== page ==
A new research published in the Parasitology journal shows that during the roman times, a lot of parasites were spread. The romans are known for their public baths, latrines that had washing facilities, fountains, sewer systems and aqueducts.
For the study, cesspits, rubbish pits, burials and sewer drains were analyzed. The researchers wanted to see the exact impact the Romans had on North Africa, Middle East and Europe. They studied the presence before and after the Romanization.
After analyzing fossilized feces, burials and ancient latrines, the researchers found out that the intestinal parasites didn’t lower their number during the Roman period, as was expected. Contrary to what was believed, these parasites continued to increase since the Iron Age. After the Romans succeeded to develop all those technologies, the turn the parasites took was an unexpected one.
The most spread parasites of the intestines in the Roman Empire were the roundworm and the whipworm. The round worm (Ascaris lumbricoides) affects the humans and causes the ascariasis disease. The infestation with this parasite can affect the cognitive processes and can even lead to death. The whipworm (Trichuris trichiura) is a round worm that causes trichuriasis. It is called whipworm because it resembles a whip. These intestinal parasites are transmitted when the food is contaminated by feces. Another spread parasite was Entamoeba histolytica, which caused fever, abdominal pain and bloody diarrhea. The parasite was contracted when the people drank water that came in contact with human feces. Even though bathing was widely practiced by the Romans, fleas and lice were still very common parasites among them.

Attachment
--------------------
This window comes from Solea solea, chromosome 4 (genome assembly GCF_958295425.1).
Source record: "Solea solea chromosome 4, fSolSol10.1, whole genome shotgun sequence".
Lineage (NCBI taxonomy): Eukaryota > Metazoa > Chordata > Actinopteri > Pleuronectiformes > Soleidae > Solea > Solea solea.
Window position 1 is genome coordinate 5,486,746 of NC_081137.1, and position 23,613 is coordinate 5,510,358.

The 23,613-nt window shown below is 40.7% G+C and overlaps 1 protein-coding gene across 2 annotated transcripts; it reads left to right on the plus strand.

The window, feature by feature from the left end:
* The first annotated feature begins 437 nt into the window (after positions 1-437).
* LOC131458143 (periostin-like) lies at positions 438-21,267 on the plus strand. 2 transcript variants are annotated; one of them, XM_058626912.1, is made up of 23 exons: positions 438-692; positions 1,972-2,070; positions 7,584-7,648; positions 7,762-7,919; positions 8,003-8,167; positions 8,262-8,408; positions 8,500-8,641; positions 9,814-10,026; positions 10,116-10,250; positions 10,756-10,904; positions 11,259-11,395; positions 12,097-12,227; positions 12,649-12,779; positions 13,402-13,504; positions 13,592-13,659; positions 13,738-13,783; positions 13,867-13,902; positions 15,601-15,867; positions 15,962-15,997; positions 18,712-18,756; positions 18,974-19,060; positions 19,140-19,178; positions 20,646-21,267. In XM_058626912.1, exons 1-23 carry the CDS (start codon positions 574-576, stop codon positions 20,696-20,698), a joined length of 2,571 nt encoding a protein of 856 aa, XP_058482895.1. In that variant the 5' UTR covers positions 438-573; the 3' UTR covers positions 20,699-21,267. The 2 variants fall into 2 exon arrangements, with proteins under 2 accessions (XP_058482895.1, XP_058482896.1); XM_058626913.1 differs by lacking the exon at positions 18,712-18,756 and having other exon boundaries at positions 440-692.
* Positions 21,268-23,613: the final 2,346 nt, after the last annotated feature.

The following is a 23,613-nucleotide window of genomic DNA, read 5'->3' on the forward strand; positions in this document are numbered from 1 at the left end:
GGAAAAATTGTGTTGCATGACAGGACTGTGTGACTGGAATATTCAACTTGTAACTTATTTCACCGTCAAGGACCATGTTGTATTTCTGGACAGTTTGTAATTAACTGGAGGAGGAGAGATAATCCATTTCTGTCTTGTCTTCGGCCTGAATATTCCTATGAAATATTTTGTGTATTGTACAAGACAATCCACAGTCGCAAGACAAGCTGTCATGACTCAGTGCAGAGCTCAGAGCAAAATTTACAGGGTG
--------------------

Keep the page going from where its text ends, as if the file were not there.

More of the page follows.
According to Mitchell, one of the researchers, the parasites were spread either by the lack of hand wash after using the toilet, either by the use of human feces as fertilizer for the crops.
Romans were known for taking care of their hygiene, building public baths, flushing latrines, and even using sponges for their washing. Mitchell said that these methods helped the Romans become a more civilized people, with the public latrines and baths making not only the cities, but the people as well cleaner.
One of the explanations that lies behind this strange discovery is that the human feces were usually taken to the countryside. As the countryside people used the feces for their crops, the infestation with the parasites was almost impossible to avoid. When the feces are not composted for a number of months, they can spread parasites on the crops. Also, sometimes the public baths weren’t very clean, as the water was changed intermittently. The last explanation to why during the roman times, a lot of parasites were spread consists in the fermented fish sauce, which the Romans loved very much. In the fish sauce, tapeworm eggs formed often and were consumed by the unaware people.
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